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Social Evolution and Inclusive Fitness TheoryAn Introduction$
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James A.R. Marshall

Print publication date: 2015

Print ISBN-13: 9780691161563

Published to Princeton Scholarship Online: October 2017

DOI: 10.23943/princeton/9780691161563.001.0001

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Conditional Behaviors and Inclusive Fitness

Conditional Behaviors and Inclusive Fitness

(p.71) Chapter Six Conditional Behaviors and Inclusive Fitness
Social Evolution and Inclusive Fitness Theory

James A.R. Marshall

Princeton University Press

This chapter examines social behaviors that are expressed conditional on the phenotype of others. David Queller argued that inclusive fitness analyses need to be done on a per-behavior basis, citing as an example the decision over whether to reproduce directly, and whether to aid a reproductive. Queller showed that inclusive fitness predictions are only sensible when one analyzes what an individual should do, given it finds itself in a particular behavioral role. The chapter first provides an overview of implicit and explicit conditionality and presents two classic examples: William D. Hamilton's greenbeard traits and Robert Trivers's theory of reciprocal cooperation. It also introduces an extension of Hamilton's rule to deal with explicitly conditional behaviors; this extension features a measure of phenotypic assortment that appears not to be the classic genetic relatedness of Hamilton's rule.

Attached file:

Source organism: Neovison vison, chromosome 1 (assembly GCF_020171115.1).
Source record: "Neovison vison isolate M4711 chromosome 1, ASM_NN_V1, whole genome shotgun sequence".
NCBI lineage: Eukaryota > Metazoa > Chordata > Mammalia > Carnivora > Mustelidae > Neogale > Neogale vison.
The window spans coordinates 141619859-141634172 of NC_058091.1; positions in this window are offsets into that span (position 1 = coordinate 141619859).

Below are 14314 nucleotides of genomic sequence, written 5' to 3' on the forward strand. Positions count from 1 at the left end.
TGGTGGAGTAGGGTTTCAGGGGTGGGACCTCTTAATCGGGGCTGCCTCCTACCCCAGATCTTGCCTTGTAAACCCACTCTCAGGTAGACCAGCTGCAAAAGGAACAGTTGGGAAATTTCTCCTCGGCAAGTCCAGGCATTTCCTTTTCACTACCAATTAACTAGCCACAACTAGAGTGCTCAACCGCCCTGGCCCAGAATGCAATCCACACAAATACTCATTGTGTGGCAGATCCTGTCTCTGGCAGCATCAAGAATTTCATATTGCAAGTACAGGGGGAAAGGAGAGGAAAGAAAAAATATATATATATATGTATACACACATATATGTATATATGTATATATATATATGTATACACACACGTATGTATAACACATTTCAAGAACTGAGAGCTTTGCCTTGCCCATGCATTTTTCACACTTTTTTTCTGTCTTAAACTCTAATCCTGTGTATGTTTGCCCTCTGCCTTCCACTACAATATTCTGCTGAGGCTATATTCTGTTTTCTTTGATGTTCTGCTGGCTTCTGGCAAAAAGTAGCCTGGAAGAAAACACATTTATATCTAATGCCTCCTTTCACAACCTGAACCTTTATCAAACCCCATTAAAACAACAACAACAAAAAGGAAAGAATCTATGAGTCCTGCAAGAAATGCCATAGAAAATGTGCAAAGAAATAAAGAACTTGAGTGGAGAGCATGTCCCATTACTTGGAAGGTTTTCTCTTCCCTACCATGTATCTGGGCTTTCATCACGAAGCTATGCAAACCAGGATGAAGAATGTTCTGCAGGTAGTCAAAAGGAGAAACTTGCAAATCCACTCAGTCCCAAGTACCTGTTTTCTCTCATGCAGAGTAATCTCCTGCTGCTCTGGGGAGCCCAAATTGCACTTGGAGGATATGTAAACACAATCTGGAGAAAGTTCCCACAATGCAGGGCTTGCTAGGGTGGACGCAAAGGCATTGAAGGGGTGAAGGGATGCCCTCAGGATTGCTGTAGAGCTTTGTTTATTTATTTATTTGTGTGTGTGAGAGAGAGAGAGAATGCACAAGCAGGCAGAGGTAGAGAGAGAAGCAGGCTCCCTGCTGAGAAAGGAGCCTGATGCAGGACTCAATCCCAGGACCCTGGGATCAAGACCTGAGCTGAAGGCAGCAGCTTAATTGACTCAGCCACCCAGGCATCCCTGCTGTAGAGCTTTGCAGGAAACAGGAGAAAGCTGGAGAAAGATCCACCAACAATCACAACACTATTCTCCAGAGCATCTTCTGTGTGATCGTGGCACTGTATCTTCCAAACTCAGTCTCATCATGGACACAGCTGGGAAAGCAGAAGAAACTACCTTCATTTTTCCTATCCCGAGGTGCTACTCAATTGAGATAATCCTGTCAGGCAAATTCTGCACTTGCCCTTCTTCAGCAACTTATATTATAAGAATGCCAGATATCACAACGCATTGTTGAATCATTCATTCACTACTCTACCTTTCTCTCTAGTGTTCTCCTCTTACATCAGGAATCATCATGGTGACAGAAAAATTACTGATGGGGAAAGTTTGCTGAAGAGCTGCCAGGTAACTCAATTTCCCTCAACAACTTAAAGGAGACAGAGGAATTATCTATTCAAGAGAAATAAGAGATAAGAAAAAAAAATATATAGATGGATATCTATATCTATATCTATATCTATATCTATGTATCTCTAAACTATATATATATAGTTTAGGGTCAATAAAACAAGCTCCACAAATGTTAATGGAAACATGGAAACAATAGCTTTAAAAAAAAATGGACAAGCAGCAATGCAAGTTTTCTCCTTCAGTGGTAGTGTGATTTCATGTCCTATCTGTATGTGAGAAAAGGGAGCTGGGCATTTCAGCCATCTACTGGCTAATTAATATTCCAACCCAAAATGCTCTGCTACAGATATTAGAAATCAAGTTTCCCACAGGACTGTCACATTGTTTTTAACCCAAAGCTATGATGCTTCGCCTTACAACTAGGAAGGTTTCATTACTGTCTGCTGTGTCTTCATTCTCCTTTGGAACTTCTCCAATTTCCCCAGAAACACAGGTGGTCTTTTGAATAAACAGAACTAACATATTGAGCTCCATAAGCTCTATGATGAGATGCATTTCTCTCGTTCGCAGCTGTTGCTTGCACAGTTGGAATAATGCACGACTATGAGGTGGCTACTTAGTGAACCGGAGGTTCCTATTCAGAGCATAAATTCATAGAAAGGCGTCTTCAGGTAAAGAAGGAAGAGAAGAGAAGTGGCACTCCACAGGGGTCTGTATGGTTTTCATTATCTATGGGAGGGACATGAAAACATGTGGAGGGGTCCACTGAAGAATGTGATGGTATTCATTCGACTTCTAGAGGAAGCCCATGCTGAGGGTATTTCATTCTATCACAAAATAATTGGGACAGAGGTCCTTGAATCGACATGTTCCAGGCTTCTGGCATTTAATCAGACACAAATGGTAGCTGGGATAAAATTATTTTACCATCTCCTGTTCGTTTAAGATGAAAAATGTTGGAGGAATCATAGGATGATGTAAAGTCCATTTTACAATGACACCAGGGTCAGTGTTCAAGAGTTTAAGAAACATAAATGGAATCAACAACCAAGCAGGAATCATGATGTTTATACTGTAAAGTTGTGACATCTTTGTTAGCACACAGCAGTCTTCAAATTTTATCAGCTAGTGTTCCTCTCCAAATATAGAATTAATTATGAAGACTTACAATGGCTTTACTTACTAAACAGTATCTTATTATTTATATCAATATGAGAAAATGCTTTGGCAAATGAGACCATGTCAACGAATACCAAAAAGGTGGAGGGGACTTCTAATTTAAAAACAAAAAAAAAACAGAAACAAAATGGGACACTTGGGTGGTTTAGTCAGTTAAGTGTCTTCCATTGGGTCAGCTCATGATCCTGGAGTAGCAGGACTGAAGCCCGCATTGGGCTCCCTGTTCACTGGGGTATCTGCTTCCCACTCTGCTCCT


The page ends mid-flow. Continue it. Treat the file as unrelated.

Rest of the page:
Keywords:   social behaviors, phenotype, inclusive fitness, greenbeard traits, reciprocal cooperation, Hamilton's rule, conditional behaviors, phenotypic assortment, relatedness

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